Adams rolls out zoning rules amendments to boost city’s economic recovery

Mayor Eric Adams speaking at the Association for a Better New York (ABNY) power breakfast. Wednesday, June 1, 2022.
Photo By Michael Appleton/Mayoral Photography Office

Eric Adams wants to turn every “no” into a “yes.”

At the first in-person Association for a Better New York (ABNY) breakfast since before the coronavirus pandemic, Adams Wednesday laid out a sweeping plan that includes three citywide zoning amendments to boost the city’s economy, reduce its carbon footprint and build more housing. These changes, Adams said, will help the city cut through red tape and bureaucracy so it can better plan around emerging job hubs and commercial corridors across the five boroughs.

“For far too long, our city has tolerated dysfunction and failed to get out ahead of opportunities to change things,” Adams said. “But going forward, we’re going to do things differently. Our cities are the future, and New York is going to lead the way. Today, I want to preview some of our plans to supercharge the economy and improve the economic recovery and lay the foundation for a new era in energy, housing and commerce. Some of these ideas are long term visions that will play out over the years to come. Others are practical plans that will produce results on a shorter timeline. But all of them are centered around the same idea. Embracing the creativity and innovation of 8.8 million New Yorkers.”

Adams said the first zoning text amendment, which he’s named “Zoning for Economic Opportunity,” would nix geographic location limits for certain kinds of businesses, simplify codes to make it easier to fill vacant storefronts, quickening approval processes and lift regulations that stop businesses from expanding in the communities where they currently operate.

“Imagine a local bakery in a residential neighborhood with lines out the door,” Adams said. “The owners are eager to add more capacity and deliver to stores and markets. It would be great if they could expand into the vacant storefront next door. But under current rules, they would have to move their entire operation to a manufacturing district. We’re going to change that ‘no’ to a ‘yes.’ And let this bakery keep growing their business in a neighborhood they started in.”

The second zoning amendment – “Zoning for Zero Carbon” – aims to remove obstacles to building sustainable technology like solar panels on rooftops, electric vehicle charging stations and electrified heat pumps and HVAC systems. Adams said changing the rules around installing energy efficient technologies would lead to the creation of an estimated 61,000 new jobs.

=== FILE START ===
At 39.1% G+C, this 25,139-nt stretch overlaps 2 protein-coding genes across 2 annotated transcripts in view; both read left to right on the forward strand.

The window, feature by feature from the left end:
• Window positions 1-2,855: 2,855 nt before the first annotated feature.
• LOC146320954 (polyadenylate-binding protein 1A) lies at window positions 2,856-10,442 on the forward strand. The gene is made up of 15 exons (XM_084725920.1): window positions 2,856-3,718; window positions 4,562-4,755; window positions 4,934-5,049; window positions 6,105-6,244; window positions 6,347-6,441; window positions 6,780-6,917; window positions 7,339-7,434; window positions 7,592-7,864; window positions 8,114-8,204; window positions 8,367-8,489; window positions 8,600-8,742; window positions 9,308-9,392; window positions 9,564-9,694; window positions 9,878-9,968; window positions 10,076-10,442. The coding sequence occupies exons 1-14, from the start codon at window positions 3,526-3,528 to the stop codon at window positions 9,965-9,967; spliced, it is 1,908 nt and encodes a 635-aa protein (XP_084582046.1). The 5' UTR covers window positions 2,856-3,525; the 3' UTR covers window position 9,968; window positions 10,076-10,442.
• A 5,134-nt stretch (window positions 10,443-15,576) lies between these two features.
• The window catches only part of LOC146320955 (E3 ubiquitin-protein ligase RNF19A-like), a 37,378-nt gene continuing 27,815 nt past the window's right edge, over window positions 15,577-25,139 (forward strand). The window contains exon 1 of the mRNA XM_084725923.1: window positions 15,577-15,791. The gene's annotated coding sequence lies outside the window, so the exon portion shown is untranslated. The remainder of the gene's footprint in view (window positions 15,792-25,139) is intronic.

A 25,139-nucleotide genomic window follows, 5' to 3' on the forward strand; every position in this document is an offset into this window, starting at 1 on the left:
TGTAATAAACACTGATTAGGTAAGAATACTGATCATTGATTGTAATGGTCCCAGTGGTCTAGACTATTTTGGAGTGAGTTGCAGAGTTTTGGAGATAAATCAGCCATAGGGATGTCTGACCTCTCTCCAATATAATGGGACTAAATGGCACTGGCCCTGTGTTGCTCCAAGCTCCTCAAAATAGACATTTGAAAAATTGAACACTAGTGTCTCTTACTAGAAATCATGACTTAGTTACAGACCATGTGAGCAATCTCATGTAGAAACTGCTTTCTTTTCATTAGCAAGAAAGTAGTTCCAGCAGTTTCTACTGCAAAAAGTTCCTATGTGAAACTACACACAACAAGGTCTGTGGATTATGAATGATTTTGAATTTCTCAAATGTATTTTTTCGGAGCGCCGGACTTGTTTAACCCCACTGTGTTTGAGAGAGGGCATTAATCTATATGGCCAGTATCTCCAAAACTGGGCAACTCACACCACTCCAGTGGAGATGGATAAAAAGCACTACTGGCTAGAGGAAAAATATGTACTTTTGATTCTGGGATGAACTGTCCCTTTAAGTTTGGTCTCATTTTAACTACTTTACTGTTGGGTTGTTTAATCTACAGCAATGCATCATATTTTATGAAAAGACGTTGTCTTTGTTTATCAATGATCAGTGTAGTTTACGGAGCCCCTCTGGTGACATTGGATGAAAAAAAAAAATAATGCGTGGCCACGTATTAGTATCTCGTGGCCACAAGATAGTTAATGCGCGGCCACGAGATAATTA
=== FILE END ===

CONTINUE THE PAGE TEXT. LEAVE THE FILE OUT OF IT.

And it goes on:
Additionally, Adams said, these new jobs would provide employment opportunities to people from low income communities.

“We’re going to go into those communities that have been historically denied,” Adams said. “We’re going to give them the skills and training because if they have a hammer in their hand, they won’t have a gun in their hand. And they will believe that they’re part of the city as it grows. You can’t build the city and watch the future of our children go down in the process. We will employ New Yorkers as we make our city more sustainable in the process.”

The third amendment, “Zoning for Housing Opportunity,” intends to change zoning rules to allow for building more housing across the city, to keep up with ever-growing demand. The amendment would do this by increasing the floor area ratio for affordable apartments, expanding acceptable housing types and sizes to accommodate more people, making converting commercial buildings into housing easier and nixing requirements for buildings to devote space to parking.

“All throughout New York, there are places we could be developing and building [that are] suited for people to live, but city zoning laws put artificial limits on the number of studio apartments per building. So those developments never get built,” Adams said. “We got to change that no to a yes and help a young person who moved to the greatest city on the globe, an older person stay in the city they grew up in, or a person who has experienced homelessness get permanent housing, or supportive living space.”

The mayor said this is a key part of his “housing blueprint,” which his office will release in the near future.

Also included in today’s announcement, Adams said, is changing zoning rules to make it easier to bring job centers to the outer-boroughs – starting with the Bronx. This means planning around four new Metro-North stations in the eastern side of the borough, slated to open in 2027.

Additionally, the mayor is rolling out the “Building and Land Use Approval Streamlining Task Force” (BLAST), a cross-agency effort to streamline zoning processes so approval processes for private applicants move more quickly.

This plan will help the city recover from the coronavirus pandemic, Adams said, by making it easier to transform its economy and reinvent itself as it has done many times in the past.

“We need to say ‘yes.’ Yes, to the future. Yes, to our communities. Yes, to new businesses. And yes, to new housing. Yes, is the can do spirit that has powered us through many different eras, each with his own culture, commerce and character,” Adams said. 

“From the Jazz Age to the digital revolution, from Harlem to Wall Street to Far Rockaway, the city has reinvented itself time and time again,” Adams said. “It’s happening again right now. Call it recovery, renewal or a vibe shift. It’s undeniable, just like our city is undeniable. I can’t wait to see the curtain continue to rise on the new New York – the greatest city in the world,” he added.